which glass is safer in a crash?
Grab from the brand
New Toyota Camry
The broken window at the back door was broken by debris.
Don\'t you need safety glass behind?
Doors and windows of cars? --
Dan Butler, Los AlamitosAnswer: The quick answer is that all side and rear windows on passenger cars must be made of tempered glass, not laminated safety glass, according to federal safety rules.
The long-term answer is that it is part of a huge and complex security campaign.
The glass of modern passenger vehicles is about 100 pounds, and glass is an inherent fragile and hazardous material.
For example, broken beer bottles are often used in bar fights.
As early as the 1930 s, automakers developed laminated safety glass to prevent injuries when the windshield broke.
Modern laminated safety glass has two layers of glass and a plastic film in the middle, making it much stronger and not easy to break when hitting.
It helps prevent passengers from flying into the car through windshield and road debris.
Glass is high-
The strength adhesive, which also helps to reinforce the roof in a rollover accident.
Under federal law, all windshields must be made of laminated safety glass.
Laminated safety glass is not required for side and rear windows.
Instead, the manufacturer can use tempered glass, which breaks into small pieces with sharp edges than ordinary glass.
Tempered glass is much stronger than ordinary glass, made by heating and quick cooling during manufacturing.
Toyota spokesman Bill Kwong said the side and rear windows of Camry use tempered glass.
If there is any doubt that the glass has not been broken properly, the pieces can be returned to the dealer for factory analysis, Kwong said.
Tempered glass should reduce the possibility of severe tearing, although a large number of people are still cut by the glass in the accident.
Laminated safety glass is much stronger than tempered glass, so why not use it on all Windows?
The National Highway Traffic Safety Administration has been working on this issue for nearly a decade.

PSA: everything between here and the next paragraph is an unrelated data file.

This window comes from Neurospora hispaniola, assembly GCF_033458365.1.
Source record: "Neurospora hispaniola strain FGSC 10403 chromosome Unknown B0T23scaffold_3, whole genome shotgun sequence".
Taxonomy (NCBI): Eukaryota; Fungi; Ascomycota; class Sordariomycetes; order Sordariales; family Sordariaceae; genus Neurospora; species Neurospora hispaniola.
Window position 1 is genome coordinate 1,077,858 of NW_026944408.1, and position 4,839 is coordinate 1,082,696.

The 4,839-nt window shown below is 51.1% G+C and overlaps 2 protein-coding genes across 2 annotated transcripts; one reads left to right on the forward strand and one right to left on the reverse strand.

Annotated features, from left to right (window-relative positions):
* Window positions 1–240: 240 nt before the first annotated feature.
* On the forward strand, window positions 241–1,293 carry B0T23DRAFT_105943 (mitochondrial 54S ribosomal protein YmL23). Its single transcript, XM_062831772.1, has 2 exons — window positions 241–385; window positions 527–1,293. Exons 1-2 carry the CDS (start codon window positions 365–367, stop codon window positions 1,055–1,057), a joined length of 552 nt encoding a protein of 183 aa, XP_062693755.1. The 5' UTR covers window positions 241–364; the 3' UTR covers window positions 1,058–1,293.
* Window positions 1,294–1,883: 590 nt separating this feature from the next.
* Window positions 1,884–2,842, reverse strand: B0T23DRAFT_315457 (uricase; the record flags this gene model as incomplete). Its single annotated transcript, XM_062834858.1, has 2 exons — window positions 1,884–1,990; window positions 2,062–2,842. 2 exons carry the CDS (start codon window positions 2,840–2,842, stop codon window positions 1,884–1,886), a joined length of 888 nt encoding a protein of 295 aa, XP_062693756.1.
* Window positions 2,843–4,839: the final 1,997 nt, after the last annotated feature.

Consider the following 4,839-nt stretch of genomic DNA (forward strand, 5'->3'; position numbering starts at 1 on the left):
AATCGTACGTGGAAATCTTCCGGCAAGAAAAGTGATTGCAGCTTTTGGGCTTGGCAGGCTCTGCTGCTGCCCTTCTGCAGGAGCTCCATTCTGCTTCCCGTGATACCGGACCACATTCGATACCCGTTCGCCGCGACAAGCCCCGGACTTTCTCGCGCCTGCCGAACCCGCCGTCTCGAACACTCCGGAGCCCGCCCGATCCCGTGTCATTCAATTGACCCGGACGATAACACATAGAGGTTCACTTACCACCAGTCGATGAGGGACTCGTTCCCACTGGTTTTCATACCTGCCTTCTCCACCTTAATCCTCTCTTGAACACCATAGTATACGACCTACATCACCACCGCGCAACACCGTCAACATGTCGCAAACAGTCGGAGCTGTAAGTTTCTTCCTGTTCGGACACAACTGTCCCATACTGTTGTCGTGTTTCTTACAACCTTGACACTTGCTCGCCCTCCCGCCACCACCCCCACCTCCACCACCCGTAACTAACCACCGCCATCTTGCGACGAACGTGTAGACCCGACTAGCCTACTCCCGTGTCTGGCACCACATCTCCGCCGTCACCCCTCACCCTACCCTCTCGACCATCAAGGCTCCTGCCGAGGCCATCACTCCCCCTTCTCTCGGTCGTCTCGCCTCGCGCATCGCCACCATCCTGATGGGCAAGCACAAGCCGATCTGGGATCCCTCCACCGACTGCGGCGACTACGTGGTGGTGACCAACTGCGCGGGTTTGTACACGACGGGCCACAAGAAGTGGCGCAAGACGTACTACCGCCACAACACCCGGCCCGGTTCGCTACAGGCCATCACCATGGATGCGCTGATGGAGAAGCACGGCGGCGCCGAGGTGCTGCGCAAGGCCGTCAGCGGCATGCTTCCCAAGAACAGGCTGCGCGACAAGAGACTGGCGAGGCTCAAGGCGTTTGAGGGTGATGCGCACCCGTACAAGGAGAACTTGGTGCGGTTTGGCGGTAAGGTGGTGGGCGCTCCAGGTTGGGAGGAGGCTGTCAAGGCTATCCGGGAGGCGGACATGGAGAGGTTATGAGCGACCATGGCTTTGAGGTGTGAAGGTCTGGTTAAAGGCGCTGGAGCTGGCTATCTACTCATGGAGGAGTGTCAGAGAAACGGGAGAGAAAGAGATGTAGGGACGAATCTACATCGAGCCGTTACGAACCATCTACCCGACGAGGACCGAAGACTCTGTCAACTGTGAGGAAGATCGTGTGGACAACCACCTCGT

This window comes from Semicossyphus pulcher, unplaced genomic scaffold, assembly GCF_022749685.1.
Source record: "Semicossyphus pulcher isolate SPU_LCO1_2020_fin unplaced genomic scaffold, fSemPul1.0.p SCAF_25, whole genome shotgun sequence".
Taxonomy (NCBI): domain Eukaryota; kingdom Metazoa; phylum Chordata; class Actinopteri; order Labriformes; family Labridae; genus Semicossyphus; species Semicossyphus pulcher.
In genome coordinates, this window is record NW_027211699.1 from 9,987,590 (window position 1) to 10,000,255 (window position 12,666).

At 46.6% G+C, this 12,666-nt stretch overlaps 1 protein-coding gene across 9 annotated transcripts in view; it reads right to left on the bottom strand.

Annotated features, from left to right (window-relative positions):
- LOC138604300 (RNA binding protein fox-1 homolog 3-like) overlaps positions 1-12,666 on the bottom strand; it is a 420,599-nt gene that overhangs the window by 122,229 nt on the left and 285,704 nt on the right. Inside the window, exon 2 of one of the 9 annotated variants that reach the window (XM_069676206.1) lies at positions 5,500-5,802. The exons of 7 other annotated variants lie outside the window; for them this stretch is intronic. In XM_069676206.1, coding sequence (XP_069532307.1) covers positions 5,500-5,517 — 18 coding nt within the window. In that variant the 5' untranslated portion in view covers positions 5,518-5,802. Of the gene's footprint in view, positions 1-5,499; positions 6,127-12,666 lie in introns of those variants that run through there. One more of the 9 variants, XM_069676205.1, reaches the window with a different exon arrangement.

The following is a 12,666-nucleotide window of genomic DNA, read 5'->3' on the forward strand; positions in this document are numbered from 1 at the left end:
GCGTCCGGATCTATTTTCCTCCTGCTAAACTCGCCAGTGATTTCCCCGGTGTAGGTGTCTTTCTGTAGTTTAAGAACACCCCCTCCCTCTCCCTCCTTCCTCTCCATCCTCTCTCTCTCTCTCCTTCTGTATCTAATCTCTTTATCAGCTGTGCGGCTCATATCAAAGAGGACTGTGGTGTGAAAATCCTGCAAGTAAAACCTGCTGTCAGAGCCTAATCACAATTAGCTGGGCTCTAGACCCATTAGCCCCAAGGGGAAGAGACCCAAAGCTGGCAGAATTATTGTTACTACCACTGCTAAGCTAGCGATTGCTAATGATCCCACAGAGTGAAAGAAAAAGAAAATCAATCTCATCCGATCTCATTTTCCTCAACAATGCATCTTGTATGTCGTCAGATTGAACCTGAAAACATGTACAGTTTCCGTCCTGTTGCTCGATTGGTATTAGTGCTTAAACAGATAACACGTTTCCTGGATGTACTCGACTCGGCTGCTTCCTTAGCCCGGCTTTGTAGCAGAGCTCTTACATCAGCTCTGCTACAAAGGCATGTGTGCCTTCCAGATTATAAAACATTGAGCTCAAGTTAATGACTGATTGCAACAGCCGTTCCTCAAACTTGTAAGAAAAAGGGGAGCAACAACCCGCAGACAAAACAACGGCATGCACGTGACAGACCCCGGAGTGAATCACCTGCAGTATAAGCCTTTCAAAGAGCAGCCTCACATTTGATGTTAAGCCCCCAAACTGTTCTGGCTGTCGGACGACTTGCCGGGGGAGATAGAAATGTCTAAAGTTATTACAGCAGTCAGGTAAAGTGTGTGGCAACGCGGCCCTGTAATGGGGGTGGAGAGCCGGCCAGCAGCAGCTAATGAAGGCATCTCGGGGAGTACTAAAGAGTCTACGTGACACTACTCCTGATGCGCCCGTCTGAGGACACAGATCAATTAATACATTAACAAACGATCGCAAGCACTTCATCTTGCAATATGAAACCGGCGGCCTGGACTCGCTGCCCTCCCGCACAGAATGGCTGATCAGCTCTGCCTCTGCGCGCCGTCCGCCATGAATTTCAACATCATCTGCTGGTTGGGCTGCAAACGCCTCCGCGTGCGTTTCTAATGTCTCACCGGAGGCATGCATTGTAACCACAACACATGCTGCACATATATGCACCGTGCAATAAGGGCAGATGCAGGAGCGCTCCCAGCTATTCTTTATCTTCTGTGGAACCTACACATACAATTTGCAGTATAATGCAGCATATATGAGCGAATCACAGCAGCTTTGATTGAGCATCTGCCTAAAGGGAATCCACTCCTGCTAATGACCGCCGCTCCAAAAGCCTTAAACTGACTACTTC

Gerald Donaldson, senior research director, advocate for road and car safety, said that advanced glass windows, either laminated glass, or some new type of material, for side windows, when passengers are deported in a car crash, thousands of people die every year.
Some luxury cars already use laminated safety glass in side windows.
Donaldson predicted that the federal government would eventually ask car coaches to use laminated glass in the first place, earlier this year, after a member of a University baseball team died in a terrible bus crash on the Georgia Highway, the company began moving in that direction.
But on 2002, NHTSA released a final report that refused to advance the new standard authorized laminated glass for all windows of the vehicle.
Richard Van Iderstine, a consultant who was once a top expert at NHTSA in vehicle visibility, said Laminated glass is getting harder and stronger, this means that it will prevent passengers from being driven out of the vehicle in turn and other accidents.
But this may increase the head and neck injuries of passengers wearing seat belts.
Why, according to federal regulators, is it necessary to increase the risk of injuries to people wearing seat belts to help save people who don\'t wear them?
In addition, laminated glass on doors and windows requires a metal frame to reinforce, just like doors and windows of 1960 s.
\"So, there will be a lot of cost to have this window today,\" he said . \".
There are other problems with the stronger side windows.
Ford spokesman Christine Kingley says passengers will be trapped in the car when they are flooded or in a fire.
Drowning in vehicles is almost a rare event.
Nearly 700 people were killed in these two attacks.
According to NHTSA, 2004 vehicles were flooded during 2003 and another 1,900 were injured.
The statistics do not say how many people managed to escape the flooded vehicle.
Passengers can break tempered glass windows with sharp objects when the car drops water, but it is almost impossible to knock out laminated safety glass.
Emergency rescue experts also expressed concern about their ability to extract passengers trapped in vehicles equipped with laminated windows, Kinley added.
Such an argument is controversial.
On 2005, a jury in Zavala County, Texas attacked Ford Motor. with a $28-
Millions of sentences involving the death of two young people in a car crash.
Counsel for the plaintiff argued that Ford knew that laminated safety glass would help prevent pop-ups.
Ford saw it as compliant with all federal regulations but failed.
Kinley said the company solved the case with a reduced amount. *ralph.
Vartabedian @ latimes.